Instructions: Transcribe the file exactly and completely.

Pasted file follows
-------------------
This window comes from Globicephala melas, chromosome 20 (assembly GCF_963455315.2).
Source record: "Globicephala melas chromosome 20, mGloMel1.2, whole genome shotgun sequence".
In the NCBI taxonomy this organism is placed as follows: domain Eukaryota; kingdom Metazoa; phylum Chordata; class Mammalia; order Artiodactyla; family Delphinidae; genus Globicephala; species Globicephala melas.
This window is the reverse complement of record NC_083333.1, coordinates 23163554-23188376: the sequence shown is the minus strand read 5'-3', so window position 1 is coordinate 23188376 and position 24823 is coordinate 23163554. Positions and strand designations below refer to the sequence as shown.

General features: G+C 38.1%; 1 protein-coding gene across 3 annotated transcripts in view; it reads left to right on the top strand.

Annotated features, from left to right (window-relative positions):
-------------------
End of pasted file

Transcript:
This window comes from Globicephala melas, chromosome 20 (assembly GCF_963455315.2).
Source record: "Globicephala melas chromosome 20, mGloMel1.2, whole genome shotgun sequence".
In the NCBI taxonomy this organism is placed as follows: domain Eukaryota; kingdom Metazoa; phylum Chordata; class Mammalia; order Artiodactyla; family Delphinidae; genus Globicephala; species Globicephala melas.
This window is the reverse complement of record NC_083333.1, coordinates 23163554-23188376: the sequence shown is the minus strand read 5'-3', so window position 1 is coordinate 23188376 and position 24823 is coordinate 23163554. Positions and strand designations below refer to the sequence as shown.

General features: G+C 38.1%; 1 protein-coding gene across 3 annotated transcripts in view; it reads left to right on the top strand.

Annotated features, from left to right (window-relative positions):